This is the third installment of Mission:Mozilla, a series of interviews that link Mozillians, the technology they produce and the Mozilla mission. This time, We’re interviewing Atul Varma and Jessica Klein about their project, Hackasaurus.
Tristan – Jess, Atul, could you introduce yourself in a few words?
Jess – I am Jessica Klein, the Design and Learning Lead of Hackasaurus. I design the various curricular aspects of Hackasaurus, and help learners of all ages delve into the building blocks of HTML and CSS with our tools.
Atul – I am Atul Varma, the technical lead for Hackasaurus and implement the tools such as the web X-Ray Goggles and the website. Jess and I iterate on the design of the tools based on user observation and feedback from the hack jams that we hold.
Tristan – What is Hackasaurus?
Jess – Hackasaurus is a suite of tools and curriculum that make it easy for anyone to learn webmaking through HTML and CSS. Our primary tool is the X-Ray Goggles, which makes it easy to see through Web pages and tinker with their individual parts. Our primary learning resource is the Hacktivity Kit — — which tells you everything you need to know to host your own “hack jam”, where participants can remix the web together and learn basic HTML and CSS.
Tristan – What issue are you trying to solve with Hackasaurus?
Atul – Hackasaurus is really about bringing HTML back to the non-technical audience. When I first learned HTML in high school in the mid-1990s, lots of other folks knew it, because it was what people those days did — they made web pages on Geocities. As the masses of the day turned to making blogs and then simply having Facebook pages, we’ve lost a lot of that knowledge, culturally — which is particularly unfortunate since HTML has gotten so much more amazing over the past decade.
Hackasaurus’ aim is to give everyone what film critic Roger Ebert calls “restaurant HTML” — enough knowledge to know how the bones of the Web work, and how to use it to empower themselves in their online lives. In doing so, they will also understand, at a very visceral level, what makes the Web such an amazing public resource.
Tristan – How did you end up working on Hackasaurus?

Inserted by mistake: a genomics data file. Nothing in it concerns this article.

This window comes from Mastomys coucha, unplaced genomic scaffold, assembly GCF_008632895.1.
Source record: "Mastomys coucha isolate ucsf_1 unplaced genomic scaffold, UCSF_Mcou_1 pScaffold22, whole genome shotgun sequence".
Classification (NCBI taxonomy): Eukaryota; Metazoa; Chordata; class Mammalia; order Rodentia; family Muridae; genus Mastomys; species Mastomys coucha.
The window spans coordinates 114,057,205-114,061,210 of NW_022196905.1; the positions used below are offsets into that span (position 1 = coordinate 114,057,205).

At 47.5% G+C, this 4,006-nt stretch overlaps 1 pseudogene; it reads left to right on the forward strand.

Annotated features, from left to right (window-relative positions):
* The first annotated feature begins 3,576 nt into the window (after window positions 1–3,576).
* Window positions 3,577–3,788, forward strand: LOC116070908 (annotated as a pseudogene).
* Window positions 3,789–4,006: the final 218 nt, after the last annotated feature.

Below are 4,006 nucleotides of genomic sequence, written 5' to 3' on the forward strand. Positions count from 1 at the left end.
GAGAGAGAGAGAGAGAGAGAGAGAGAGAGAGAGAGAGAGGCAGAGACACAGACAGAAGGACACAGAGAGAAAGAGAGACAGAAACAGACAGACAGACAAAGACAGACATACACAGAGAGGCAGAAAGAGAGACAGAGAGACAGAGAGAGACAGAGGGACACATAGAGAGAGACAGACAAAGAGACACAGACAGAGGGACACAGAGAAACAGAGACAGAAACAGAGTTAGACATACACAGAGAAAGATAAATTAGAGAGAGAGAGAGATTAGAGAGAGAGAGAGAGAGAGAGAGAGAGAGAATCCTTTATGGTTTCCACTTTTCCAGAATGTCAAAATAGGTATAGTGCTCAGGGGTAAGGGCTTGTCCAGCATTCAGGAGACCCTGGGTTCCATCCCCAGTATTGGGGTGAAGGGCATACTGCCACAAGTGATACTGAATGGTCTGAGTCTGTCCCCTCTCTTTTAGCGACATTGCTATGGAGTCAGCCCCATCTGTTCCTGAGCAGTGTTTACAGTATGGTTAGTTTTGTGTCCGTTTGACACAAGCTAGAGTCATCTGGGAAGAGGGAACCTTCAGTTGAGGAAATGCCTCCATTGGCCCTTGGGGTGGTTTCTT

Atul – For me personally, it was something I was excited about and blogged about in 2009. Mark Surman (Mozilla Foundation Executive Director) really liked the post and later invited me to a brainstorming session with the MacArthur Foundation in Chicago — they were working on turning libraries into maker spaces for kids, but weren’t yet doing anything with the Web other than using it as a passive medium to e.g. upload videos to YouTube. So Mark thought there might be some way to connect the idea of teaching kids about the Web with MacArthur’s efforts.
That ultimately led to the Drumbeat Festival in Barcelona at the end of 2010, where I met Jess and led a design session with a cross-disciplinary team of hackers, librarians, and educators to come up with a curriculum and motivate the use cases for a tool that eventually became the X-Ray Goggles.
Jess – I came to the project through my work with the Hive Learning Network, an initiative started by the MacArthur Foundation as part of their Digital Media and Learning portfolio. They connect museums, libraries and community based youth organizations who are really trying to take risks with technology in their programming. At the time, the Hive and Mozilla were “dating” so to speak and this project was the first time we really started to work together. I came to the Learning, Freedom and the Web festival and met Atul and we really just started to tinker and figure out what kinds of curriculum would complement the technology. We did a lot of user testing and iterating incorporating the lessons learned by directly working with the end user (teenagers!) to create the software and eventually that defined a really nice and organic community-driven design process.
Tristan – How do you plan to evolve Hackasaurus?
Jess – Right now, Hackasaurus just released its beta — so we are really at the phase of exploring how our tools and curriculum hold up on a global level to the design question of — how do you teach code to users in an accessible, fun and interest driven manner? We are constantly experimenting and iterating our tools, but our next steps are really to expand the learning tools so that our users transition from simply hacking websites to really becoming full on webmakers.